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But beyond pressing for demands or defending their interests, the organization was hostile to political involvement. That such an inward-looking religious sect was capable of substantial growth is a testimony to the widespread bitterness of large numbers of urban blacks. To hundreds of young recruits, the Nation of Islam represented self-respect, self-reliance, and pride.

The bold and articulate Malcolm X quickly became a pull for more militants to join the Nation of Islam, with appeals designed to highlight the hypocrisy of white elites. Yours is racism, but my reaction has nothing to do with racism. Malcolm X rejected the view that integration into American society was either possible or desirable and viewed the federal government and the Democratic Party not as allies, but as part of the problem. Far from leading the struggle, he saw them as containing it. He went on to attack the whole premise of nonviolence that underlay the Southern desegregation movement.

While Muhammad shunned politics, Malcolm was becoming more political. Aware that the growing politicization of the movement was having an effect on the Nation of Islam, including its leading spokesperson, Elijah Muhammad had taken measures to reassert his control. In April , a Black Muslim had been killed and several wounded by the Los Angeles police department.

But Elijah Muhammad prevented his followers from organizing a sustained self-defense campaign. Verbal radicalism, often extreme in its denunciations of whites, was acceptable in an earlier period when members of the Nation of Islam were establishing their reputation as opponents of the system.

But the explosion of anger among blacks demanded more than words; it demanded action, and that was one thing Elijah Muhammad would not countenance. The commentary about Malcolm X, and importantly the context in which those comments were made, were a great reminder. They made me want to go back to re-read The Autobiography of Malcom X. That is brilliant. Never saw that before.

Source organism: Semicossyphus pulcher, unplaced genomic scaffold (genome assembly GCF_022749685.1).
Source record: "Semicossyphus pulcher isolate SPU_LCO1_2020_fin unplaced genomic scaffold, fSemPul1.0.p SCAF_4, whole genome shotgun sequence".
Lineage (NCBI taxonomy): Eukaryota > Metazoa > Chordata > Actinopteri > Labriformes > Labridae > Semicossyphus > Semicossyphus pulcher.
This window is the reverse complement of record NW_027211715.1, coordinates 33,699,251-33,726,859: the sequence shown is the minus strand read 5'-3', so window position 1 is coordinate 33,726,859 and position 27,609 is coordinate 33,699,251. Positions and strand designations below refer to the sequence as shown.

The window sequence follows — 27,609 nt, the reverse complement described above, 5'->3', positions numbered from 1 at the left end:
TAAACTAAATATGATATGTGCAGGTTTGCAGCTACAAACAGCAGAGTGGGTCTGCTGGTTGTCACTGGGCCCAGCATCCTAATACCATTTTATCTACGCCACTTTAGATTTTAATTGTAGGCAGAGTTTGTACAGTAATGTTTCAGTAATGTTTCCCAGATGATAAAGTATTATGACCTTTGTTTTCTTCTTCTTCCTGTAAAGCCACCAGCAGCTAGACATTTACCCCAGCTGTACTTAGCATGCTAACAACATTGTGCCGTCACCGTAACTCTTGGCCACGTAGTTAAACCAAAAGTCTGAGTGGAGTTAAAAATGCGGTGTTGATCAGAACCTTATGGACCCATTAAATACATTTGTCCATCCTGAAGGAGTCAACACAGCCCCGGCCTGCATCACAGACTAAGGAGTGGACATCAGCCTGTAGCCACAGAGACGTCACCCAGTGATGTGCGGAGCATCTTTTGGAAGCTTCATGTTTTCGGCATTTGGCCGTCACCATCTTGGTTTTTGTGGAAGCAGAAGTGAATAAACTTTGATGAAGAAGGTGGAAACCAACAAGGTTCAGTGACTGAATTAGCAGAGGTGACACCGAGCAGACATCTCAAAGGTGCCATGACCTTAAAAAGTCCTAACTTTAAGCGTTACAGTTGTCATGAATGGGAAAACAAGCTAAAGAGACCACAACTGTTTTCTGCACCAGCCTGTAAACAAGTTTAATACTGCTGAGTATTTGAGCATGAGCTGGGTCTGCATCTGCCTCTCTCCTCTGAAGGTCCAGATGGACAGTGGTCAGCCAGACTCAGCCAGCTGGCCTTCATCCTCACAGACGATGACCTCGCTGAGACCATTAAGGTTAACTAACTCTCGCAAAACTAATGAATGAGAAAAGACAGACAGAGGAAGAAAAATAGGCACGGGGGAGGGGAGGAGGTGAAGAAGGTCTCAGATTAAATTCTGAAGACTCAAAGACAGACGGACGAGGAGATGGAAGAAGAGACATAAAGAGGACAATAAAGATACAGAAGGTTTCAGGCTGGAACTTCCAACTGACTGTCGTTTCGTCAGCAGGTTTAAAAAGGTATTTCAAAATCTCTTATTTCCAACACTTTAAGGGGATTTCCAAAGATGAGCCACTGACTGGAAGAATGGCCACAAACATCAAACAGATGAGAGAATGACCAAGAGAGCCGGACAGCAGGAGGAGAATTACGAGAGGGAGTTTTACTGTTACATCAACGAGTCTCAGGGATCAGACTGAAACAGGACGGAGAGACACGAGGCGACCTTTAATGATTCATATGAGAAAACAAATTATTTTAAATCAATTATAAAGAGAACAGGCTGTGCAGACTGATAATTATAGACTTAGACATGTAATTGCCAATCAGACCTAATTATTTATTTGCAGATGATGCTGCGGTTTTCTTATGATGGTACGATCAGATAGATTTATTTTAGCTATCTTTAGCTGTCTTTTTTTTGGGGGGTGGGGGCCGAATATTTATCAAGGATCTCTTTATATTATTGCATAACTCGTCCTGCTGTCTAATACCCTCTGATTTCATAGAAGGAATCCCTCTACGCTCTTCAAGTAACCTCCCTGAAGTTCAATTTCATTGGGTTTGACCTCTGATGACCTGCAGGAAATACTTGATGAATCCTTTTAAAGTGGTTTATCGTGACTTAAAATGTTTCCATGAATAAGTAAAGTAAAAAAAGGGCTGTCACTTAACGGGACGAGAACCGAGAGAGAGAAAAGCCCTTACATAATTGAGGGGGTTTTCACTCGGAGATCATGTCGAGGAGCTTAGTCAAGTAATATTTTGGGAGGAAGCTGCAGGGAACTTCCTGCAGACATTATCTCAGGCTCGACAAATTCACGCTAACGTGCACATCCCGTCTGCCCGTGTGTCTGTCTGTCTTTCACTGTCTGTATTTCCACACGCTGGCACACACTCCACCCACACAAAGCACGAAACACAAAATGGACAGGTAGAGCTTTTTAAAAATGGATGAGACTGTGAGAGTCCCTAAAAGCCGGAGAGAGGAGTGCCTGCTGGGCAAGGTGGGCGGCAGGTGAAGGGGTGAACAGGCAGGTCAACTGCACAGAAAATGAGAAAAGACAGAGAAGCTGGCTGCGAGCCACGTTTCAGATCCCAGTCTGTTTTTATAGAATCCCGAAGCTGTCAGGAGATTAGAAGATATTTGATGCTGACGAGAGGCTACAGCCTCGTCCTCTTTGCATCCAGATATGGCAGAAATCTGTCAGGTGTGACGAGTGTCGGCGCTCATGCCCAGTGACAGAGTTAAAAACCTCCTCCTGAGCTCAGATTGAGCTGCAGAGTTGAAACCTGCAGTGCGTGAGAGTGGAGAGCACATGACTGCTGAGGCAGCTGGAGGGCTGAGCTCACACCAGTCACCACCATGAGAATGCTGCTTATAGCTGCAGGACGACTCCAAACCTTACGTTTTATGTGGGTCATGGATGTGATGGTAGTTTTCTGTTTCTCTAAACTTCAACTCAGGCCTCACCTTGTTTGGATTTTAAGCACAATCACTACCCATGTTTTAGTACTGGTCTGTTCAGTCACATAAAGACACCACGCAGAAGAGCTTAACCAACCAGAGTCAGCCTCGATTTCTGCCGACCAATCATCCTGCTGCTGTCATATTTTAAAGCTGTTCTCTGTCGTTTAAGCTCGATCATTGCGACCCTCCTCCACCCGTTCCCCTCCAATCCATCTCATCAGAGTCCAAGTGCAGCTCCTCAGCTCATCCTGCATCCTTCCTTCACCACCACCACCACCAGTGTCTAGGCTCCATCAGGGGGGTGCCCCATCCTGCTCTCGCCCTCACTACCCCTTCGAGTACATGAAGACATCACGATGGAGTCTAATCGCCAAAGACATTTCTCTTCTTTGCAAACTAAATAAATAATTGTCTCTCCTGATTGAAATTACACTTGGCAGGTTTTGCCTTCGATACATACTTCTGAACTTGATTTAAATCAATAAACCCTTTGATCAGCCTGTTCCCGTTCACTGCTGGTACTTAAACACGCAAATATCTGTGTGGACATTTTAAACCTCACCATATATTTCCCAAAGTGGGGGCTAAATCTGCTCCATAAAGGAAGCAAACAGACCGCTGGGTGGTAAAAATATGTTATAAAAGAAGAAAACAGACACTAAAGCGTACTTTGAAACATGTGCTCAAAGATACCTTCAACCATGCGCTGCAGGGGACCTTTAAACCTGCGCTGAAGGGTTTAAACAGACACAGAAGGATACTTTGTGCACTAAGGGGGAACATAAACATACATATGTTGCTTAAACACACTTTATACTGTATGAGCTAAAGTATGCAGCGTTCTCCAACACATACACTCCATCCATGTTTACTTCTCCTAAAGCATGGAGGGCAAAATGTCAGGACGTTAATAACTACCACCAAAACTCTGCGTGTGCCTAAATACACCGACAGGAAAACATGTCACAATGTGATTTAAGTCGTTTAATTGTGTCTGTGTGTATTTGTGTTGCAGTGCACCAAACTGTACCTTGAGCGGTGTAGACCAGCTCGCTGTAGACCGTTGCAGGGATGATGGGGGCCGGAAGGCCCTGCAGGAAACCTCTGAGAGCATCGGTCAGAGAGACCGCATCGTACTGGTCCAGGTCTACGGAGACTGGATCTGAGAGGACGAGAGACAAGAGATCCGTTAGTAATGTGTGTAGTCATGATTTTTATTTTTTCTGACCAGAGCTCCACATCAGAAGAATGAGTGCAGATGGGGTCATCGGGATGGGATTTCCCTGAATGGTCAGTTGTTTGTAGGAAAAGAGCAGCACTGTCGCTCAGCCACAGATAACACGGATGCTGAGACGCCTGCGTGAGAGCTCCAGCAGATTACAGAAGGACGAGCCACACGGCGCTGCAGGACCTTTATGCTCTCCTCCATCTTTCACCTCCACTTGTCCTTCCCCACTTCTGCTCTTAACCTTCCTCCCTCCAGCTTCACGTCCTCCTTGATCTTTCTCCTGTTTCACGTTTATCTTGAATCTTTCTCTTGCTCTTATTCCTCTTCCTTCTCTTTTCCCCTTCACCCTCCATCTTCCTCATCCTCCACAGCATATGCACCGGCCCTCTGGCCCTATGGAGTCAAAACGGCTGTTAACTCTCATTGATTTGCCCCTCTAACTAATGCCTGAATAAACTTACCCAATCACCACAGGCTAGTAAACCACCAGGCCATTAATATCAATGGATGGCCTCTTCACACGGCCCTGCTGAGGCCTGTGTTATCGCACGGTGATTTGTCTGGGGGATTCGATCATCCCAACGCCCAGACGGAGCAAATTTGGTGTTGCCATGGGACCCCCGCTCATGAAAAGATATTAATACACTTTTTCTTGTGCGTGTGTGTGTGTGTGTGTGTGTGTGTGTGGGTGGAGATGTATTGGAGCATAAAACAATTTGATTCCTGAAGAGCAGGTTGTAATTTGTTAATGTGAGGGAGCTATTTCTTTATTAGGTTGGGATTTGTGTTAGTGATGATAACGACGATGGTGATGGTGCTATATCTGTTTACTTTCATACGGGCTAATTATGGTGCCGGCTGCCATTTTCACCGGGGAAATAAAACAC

Great post. I think as a country we have come a long way, but still have a lot of growth left. Diversity does not mean that we all are in agreement and sing campfire songs while holding hands. To me it is recognizing that there are differences, and learning to appreciate them instead of oppressing them. Not sure I agree with The Frugal Hostess though, I think there is too much shouting from both the left and the right, it seems at times that it is more about volume and repetition than about substance.

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In the beginning it is probably necessary to shout — to get attention, but I think it is important to quiet down to keep the attention. I think there is a lot truth to the saying if you want someone to think something is important, whisper. However, there were and are so many more that never get mentioned. I suggest a book by Dr. Dennis P. Charles Richard Drew I agree with The Frugal Hostess in thanking you for speaking about Malcolm X in a non dismissive manner.

Malcolm X - Wikipedia

He was progressive leader with a difference of opinion willing to speak his mind. Imagine how difficult it would be for Malcolm X to embrace new ideas when he was already famous for his old ones. That takes a lot of character and is a great lesson for all of us as we keep moving through life. For me, this is one of the most enlightening posts of yours. I was a casual reader till some days back.

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This one got my attention. I really appreciate the way you used the video snippets to explain your message.

Good Job! Thanks for the thought-provoking post and the reminder about Black History Month. Let me just say that the fact that you wrote this post and acknowledge Malcolm for the great leader he was says a lot about you. I have followed you for a long time and your principles are amazing. The smart business thing for you to do is praise King who I love and stay away from Malcolm. Big respect Chris! Your article was refreshing and well-developed! It was a refreshing glass of water, in an often desert! Thank you. Great post, Chris! Like many others here, I appreciate that you have developed and put forth your understanding of an oft-villified freedom fighter, who most certainly lived life unconventionally.

Many thanks. Thanks for starting Black History Month with a controversial figure. Malcom drew attention to a cause by being extreme. Like so many great leaders, non-conformists and movements, starting with a bang is how you bring much needed attention to an issue. Burning bras, burning draft cards, early gay pride parades.